7, 2016, while the federal court action was pending, Holland
filed another claim for social security benefits. This second
claim was based, in part, on Holland approaching her 55th
birthday, a milestone which when reached would put Holland in
the “advanced age” category under the social
security regulations. See 20 C.F.R. §
404.1563(e). The medical-vocational rules are more favorable
to claimants once they reach advanced age. See
Id. § 404.1568(d)(4) (discussing standards
applicable to a claimant once he or she reaches advanced
second claim for benefits was approved at the initial level.
She was awarded benefits effective November 13, 2016, the day
before her 55th birthday. See Id. §
416.963(b) (discussing how a claimant may be considered an
advanced age within “a few days to a few months of
reaching” that category).
7, 2017, upon an assented-to motion by the Acting
Commissioner, the district court remanded the federal court
action, which pertained to Holland's first claim for
benefits, to the Acting Commissioner for further
administrative proceedings. The Appeals Council subsequently
vacated the Acting Commissioner's decision and remanded
the case to the ALJ. See Admin. Rec. at 725.
Appeals Council directed the ALJ to resolve two issues.
First, the Appeals Council stated that the rationale for
discounting the opinion of Holland's treating physician,
Dr. Douglas Taylor, was inadequate. Id. Second, the
Appeals Council found that there was an unresolved conflict
between the assessed residual functional capacity and the
examples of occupations cited in the decision as
representative of those a person like Holland could perform.
Id. The Appeals Council directed the ALJ to
consolidate Holland's initial claim with her second
claim, and to issue a new decision addressing both claims.
Id. at 726.
September 28, 2017, the ALJ held a hearing on Holland's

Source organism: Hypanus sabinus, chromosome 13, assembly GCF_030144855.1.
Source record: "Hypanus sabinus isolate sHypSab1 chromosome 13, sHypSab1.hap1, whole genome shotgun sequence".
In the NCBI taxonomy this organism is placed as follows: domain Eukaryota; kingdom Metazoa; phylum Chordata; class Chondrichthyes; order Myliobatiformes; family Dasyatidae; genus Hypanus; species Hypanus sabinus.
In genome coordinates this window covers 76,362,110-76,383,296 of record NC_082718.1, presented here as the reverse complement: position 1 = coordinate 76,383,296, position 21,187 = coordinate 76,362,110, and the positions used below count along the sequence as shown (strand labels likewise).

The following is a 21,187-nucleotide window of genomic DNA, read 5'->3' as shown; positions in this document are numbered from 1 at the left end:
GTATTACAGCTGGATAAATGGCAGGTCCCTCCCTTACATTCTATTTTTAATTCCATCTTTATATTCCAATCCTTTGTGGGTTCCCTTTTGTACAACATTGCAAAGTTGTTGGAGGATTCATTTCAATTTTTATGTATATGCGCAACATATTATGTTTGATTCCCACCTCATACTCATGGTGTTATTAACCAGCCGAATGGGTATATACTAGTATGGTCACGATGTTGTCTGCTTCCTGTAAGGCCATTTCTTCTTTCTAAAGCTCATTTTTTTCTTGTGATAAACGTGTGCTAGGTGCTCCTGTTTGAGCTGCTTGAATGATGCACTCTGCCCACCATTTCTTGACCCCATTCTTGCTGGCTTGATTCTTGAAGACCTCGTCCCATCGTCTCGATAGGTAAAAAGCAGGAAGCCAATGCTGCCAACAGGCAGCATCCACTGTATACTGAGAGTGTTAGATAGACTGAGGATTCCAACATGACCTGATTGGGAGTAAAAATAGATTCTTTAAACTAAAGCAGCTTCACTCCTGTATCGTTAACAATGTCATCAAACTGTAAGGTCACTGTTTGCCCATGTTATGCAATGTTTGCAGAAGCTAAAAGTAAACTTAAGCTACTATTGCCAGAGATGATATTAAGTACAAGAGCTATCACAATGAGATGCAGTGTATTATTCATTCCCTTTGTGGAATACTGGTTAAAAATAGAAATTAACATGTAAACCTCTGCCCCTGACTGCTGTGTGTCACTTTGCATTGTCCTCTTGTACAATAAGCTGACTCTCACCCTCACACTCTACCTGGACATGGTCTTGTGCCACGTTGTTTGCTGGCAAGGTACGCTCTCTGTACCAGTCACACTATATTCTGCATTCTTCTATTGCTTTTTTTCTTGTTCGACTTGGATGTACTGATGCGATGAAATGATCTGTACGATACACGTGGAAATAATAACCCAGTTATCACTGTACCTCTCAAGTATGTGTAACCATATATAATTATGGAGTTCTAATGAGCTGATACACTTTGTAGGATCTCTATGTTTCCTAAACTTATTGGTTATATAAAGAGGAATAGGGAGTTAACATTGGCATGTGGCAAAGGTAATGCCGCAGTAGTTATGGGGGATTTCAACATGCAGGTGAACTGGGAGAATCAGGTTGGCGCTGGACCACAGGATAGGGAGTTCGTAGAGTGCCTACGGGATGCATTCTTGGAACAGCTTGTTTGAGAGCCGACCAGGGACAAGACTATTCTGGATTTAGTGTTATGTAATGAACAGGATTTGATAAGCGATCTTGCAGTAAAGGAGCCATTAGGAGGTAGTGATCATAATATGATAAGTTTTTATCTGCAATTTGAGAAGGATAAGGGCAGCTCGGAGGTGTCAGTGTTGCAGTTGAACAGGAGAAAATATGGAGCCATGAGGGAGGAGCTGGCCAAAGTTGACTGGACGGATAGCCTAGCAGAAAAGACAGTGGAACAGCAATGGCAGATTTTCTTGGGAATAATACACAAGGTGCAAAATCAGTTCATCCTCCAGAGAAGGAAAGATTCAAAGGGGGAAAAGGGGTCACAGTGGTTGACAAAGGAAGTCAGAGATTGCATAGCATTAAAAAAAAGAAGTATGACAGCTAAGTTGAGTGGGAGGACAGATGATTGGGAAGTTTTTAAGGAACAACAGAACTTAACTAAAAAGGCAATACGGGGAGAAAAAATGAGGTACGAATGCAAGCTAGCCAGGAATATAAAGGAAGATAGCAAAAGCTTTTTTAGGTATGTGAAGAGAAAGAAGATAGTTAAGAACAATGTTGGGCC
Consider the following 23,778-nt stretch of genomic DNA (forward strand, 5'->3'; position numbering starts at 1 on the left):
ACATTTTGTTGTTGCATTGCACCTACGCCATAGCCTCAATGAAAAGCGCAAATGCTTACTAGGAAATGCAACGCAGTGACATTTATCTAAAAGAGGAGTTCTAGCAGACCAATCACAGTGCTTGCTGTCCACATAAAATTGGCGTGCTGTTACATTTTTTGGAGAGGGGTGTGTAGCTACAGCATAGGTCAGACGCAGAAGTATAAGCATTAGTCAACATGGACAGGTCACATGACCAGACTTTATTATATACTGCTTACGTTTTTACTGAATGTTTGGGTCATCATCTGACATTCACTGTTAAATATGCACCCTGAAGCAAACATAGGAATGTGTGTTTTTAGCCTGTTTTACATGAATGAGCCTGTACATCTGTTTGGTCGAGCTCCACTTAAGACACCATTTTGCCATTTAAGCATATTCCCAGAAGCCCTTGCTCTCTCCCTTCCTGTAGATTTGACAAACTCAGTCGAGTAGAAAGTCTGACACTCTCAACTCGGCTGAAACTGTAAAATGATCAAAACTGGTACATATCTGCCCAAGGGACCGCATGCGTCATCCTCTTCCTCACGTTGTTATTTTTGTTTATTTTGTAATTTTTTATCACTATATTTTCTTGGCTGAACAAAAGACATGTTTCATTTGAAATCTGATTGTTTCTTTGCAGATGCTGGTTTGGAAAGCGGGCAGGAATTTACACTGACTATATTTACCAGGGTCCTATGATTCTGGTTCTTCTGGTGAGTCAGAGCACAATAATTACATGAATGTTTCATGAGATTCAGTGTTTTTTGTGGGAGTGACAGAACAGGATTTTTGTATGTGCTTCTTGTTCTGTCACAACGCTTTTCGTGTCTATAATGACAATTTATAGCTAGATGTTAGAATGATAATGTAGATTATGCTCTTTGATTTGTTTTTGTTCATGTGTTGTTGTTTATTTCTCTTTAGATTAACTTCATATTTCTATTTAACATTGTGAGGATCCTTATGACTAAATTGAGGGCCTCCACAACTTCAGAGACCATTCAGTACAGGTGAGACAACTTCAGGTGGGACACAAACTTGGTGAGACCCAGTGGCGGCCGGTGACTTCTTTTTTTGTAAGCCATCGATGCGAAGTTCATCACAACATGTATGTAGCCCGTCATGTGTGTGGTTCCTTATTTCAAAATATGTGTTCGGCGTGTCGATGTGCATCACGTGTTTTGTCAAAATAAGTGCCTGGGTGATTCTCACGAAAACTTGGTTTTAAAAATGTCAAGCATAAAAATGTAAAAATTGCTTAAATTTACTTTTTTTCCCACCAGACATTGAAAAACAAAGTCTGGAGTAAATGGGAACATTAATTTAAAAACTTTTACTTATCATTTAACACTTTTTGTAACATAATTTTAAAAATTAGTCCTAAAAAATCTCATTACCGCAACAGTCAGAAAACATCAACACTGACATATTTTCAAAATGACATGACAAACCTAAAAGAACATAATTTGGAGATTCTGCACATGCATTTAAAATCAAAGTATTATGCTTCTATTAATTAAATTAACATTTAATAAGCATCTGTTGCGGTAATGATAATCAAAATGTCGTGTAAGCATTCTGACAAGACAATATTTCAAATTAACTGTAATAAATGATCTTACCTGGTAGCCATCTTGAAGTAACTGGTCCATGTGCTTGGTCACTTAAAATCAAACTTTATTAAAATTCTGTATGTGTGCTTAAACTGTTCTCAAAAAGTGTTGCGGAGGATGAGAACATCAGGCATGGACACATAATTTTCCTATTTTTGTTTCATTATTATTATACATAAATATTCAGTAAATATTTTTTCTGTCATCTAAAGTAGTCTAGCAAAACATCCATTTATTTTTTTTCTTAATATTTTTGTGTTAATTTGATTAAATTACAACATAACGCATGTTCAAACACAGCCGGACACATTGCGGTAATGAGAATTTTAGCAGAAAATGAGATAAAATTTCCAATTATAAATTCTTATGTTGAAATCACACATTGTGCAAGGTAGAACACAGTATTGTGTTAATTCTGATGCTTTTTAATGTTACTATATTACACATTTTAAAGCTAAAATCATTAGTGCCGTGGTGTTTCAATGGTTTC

consolidated claims. Holland, who was represented by an
attorney, appeared and testified. Two non-examining impartial
medical experts, Drs. Chukwuemeka Efobi and Peter Schosheim,
and a vocational expert, Christine Spaulding, also appeared
November 15, 2017, the ALJ issued a partially favorable
decision. He agreed with the finding at the initial level
that Holland was disabled and entitled to benefits as of
November 13, 2016. The ALJ found that Holland was not
disabled prior to that date.
found that Holland had the residual functional capacity to
light work as defined in 20 CFR 404.1567(b) and 416.967(b),
except she is able to lift/carry up to 20 pounds occasionally
and 10 pounds frequently when using both arms, but less than
10 pounds when using her right arm alone; and sitting,
standing and walking for up to 6 hours each in an 8-hour
workday. She is able to frequently balance, stoop, kneel,
crouch and climb ramps and stairs, with no crawling and
climbing ladders, ropes and scaffolds. She must avoid any
overhead reaching with her right upper extremity, and may
occasionally reach forward and perform lateral reaching with
her right upper extremity. She may occasionally finger,
handle and feel with her right hand. She must avoid hazards
such as unprotected heights and dangerous machinery, and
avoid vibrations. She is able to maintain attention and
concentration for two-hour increments throughout an
eight-hour workday for work requiring simple and short
instructions and familiar tasks.
Admin. Rec. at 618. In assessing Holland's RFC, the ALJ
considered Holland's testimony as to her activities of
daily living and symptoms, as well as her medical ...